CAS  Article  Google Scholar 

  22. 22.

    Li G et al (2014) The relationship between serum hypoxia-inducible factor 1α and coronary artery calcification in asymptomatic type 2 diabetic patients. Cardiovasc Diabetol 13:52–52

    Article  Google Scholar 

  23. 23.

    Shao Y et al (2016) Levels of serum 25(OH)VD3, HIF-1α, VEGF, vWf, and IGF-1 and their correlation in type 2 diabetes patients with different urine albumin creatinine ratio. J Diabetes Res 2016:1925424

    Article  Google Scholar 

  24. 24.

    Rong B et al (2018) Correlation of serum levels of HIF-1α and IL-19 with the disease progression of COPD: a retrospective study. Int J Chron Obstruct Pulmon Dis 13:3791–3803

    CAS  Article  Google Scholar 

  25. 25.

    He J et al (2016) The relationship between the preoperative plasma level of HIF-1α and clinic pathological features, prognosis in non-small cell lung cancer. Sci Rep 6:20586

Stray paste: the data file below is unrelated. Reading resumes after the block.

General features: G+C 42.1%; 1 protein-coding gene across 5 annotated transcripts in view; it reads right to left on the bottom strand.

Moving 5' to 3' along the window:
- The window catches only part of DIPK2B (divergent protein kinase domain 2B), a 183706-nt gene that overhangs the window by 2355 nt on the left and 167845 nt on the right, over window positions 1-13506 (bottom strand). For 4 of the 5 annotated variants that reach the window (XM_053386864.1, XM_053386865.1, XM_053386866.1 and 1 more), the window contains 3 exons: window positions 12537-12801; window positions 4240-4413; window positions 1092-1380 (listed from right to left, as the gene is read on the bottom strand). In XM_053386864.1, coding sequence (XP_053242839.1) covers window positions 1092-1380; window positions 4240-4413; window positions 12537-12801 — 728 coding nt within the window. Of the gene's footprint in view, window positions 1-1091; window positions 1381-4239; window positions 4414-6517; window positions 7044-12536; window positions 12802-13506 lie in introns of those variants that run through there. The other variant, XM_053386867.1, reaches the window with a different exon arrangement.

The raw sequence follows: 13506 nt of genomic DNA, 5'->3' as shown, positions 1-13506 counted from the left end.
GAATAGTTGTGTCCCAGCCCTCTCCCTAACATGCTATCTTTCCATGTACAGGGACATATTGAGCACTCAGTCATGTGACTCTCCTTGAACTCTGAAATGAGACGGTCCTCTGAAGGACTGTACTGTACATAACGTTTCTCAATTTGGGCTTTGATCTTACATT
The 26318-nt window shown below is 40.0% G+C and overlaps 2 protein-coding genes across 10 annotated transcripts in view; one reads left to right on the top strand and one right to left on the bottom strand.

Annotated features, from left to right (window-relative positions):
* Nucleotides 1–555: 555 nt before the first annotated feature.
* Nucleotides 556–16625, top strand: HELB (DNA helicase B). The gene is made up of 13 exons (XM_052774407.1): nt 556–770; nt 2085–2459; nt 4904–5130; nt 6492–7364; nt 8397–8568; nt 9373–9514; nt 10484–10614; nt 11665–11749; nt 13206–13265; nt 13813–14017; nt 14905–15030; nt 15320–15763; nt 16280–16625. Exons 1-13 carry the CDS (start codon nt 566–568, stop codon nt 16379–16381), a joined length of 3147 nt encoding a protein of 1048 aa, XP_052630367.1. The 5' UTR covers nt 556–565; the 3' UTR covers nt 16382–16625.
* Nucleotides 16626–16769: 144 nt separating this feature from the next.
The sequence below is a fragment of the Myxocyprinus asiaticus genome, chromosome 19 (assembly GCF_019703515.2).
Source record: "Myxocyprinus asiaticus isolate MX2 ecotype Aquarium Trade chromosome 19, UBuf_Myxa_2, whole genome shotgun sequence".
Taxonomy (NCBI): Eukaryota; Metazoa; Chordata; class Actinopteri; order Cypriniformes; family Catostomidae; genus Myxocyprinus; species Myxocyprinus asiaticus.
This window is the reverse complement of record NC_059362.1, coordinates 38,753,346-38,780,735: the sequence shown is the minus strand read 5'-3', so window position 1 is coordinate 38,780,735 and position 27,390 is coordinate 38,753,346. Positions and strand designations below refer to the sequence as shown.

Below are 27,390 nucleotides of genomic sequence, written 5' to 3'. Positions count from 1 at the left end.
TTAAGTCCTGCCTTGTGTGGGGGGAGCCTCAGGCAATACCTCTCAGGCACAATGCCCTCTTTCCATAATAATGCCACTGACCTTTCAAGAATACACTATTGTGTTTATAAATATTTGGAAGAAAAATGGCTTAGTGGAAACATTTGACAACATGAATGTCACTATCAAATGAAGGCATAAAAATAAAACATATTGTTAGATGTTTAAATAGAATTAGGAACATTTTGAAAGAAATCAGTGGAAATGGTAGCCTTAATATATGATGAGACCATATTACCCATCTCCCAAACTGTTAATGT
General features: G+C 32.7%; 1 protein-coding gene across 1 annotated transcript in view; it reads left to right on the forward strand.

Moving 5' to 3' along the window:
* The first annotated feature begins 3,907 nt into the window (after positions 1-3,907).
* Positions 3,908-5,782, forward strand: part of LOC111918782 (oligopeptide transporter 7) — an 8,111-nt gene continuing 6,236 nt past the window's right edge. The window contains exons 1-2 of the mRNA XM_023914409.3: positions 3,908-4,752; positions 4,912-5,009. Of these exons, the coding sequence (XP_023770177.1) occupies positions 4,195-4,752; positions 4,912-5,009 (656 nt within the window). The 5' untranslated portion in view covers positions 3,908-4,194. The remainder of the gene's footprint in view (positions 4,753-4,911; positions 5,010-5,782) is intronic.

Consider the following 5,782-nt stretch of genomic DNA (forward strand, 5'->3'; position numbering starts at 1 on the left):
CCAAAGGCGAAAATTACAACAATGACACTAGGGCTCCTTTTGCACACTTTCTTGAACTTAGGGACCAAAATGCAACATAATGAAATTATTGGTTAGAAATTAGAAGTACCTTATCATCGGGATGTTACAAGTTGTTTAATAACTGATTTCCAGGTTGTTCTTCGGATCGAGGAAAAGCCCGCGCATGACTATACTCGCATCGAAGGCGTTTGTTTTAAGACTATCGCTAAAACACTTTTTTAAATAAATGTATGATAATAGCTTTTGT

CAS  Article  Google Scholar 

  26. 26.

    Loriaux DL (2017) Diagnosis and differential diagnosis of Cushing’s syndrome. N Engl J Med 376(15):1451–1459

    CAS  Article  Google Scholar 

  27. 27.

    Gandhi CD et al (2008) Neurologic complications of inferior petrosal sinus sampling. Am J Neuroradiol 29(4):760–765

    CAS  Article  Google Scholar 

  28. 28.

    Elshal MF, McCoy JP (2006) Multiplex bead array assays: performance evaluation and comparison of sensitivity to ELISA. Methods (San Diego, Calif.) 38(4):317–323

    CAS  Article  Google Scholar 

  29. 29.

    Rotman-Pikielny P, Patronas N, Papanicolaou DA (2003) Pituitary apoplexy induced by corticotrophin-releasing hormone in a patient with Cushing’s disease. Clin Endocrinol 58(5):545–549

    Article  Google Scholar 

  30. 30.

    Chen R et al (1993) Expression cloning of a human corticotropin-releasing-factor receptor. Proc Natl Acad Sci USA 90(19):8967–8971